15 miles, 5 marketing terms, and a lot of stickers

Feb 24, 2017

Derwyn Harris

Talkoot CPO and Co-Founder

I attended the Outdoor Retailer Winter Market with some Talkoot team members, and for me it felt like I was finally home. I used to attend the summer Outdoor Retailer back in the late ‘90s when I worked at Outside Magazine, and having grown up involved in, and surrounded by, the outdoors, the show always felt like Mecca. My life took a turn when I left Outside and moved to Portland, OR, not necessarily in a bad way, but just different. I dove head first into software and technology and the companies I sold to and worked with were businesses like Honeywell, Intel, SpaceX, Boeing and Faraday Future — all very cool companies for sure, but there is something special about the outdoor industry and the people that work in it. So it was a thrill for me to walk through the show doors nearly two decades later now with very different purpose, to meet with and learn how companies manage their brand narrative and copy production.

Talkoot is built for content and ecommerce managers, and the writers. They’re not the main attendees at the show but some do typically join at least in the initial days. Those who do show up have an agenda and a focus and are not necessarily expecting folks like us to wander up to them. Because we have established customers at the show, we weren’t a complete unknown, but we were just new enough that we knew we needed to make the rounds by going booth to booth. We wanted to respect people’s time so our goal was to simply introduce ourselves, get a contact name, and learn a bit about the current landscape of copy production.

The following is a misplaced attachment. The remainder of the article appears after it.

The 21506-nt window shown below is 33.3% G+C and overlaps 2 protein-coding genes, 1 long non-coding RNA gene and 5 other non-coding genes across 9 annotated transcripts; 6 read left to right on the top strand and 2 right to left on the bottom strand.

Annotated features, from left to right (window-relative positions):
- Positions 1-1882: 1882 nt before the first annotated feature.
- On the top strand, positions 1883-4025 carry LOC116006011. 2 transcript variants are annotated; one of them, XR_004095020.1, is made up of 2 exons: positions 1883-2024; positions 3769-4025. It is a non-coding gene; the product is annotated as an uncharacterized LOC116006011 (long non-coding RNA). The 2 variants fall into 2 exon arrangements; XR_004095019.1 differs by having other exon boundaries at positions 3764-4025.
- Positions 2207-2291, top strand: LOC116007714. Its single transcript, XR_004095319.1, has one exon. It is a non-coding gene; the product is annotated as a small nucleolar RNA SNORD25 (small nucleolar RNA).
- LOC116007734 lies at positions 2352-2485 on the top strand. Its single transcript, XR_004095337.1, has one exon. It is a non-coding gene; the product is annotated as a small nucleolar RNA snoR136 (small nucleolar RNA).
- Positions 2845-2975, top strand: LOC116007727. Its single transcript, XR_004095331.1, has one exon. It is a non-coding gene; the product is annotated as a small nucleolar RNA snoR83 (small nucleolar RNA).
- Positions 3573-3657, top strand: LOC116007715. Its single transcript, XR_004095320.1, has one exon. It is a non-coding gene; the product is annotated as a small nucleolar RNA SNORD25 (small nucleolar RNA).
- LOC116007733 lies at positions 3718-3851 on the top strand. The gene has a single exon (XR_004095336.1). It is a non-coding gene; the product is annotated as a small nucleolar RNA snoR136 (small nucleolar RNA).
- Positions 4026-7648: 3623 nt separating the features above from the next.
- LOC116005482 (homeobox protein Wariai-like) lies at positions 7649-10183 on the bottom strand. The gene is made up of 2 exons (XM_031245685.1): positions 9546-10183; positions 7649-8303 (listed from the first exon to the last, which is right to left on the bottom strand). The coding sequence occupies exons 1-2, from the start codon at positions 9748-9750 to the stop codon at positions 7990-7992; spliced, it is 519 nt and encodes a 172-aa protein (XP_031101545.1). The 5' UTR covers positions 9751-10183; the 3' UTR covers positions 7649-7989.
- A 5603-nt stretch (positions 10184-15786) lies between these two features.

My team members from Talkoot were seasoned copy production experts, but I was a newbie so I was most excited about seeing firsthand reactions from companies on the front lines dealing with copy creation pain. We spent three solid days walking the show, covering a total of 15+ miles, and by the end of it my feet hurt and my voice was gone, but I had learned a ton.

I came away with five key insights.

1. Content marketing terms are still in flux

When you are walking up to a complete stranger who is busy, tired, and glazed over from the monotony of person after person approaching them, you can tell they are instantly trying to determine what category you fit into, friend or foe. We knew walking up that nine times out of 10 the person at the front of the booth was not the person we needed to talk to. Our introduction needed to help them figure out who we needed to talk to.

Often we started with, “Is there someone from marketing here?” Marketing was our intro word and it set the tone. With this single question, we had an in with most companies. It was also broad enough that the person at the counter was sure to know of someone there at the show. However, this second person was guaranteed to be between tasks, very distracted, and still potentially not the right person. We had to get to the point and figure out where this person fit within the marketing organization.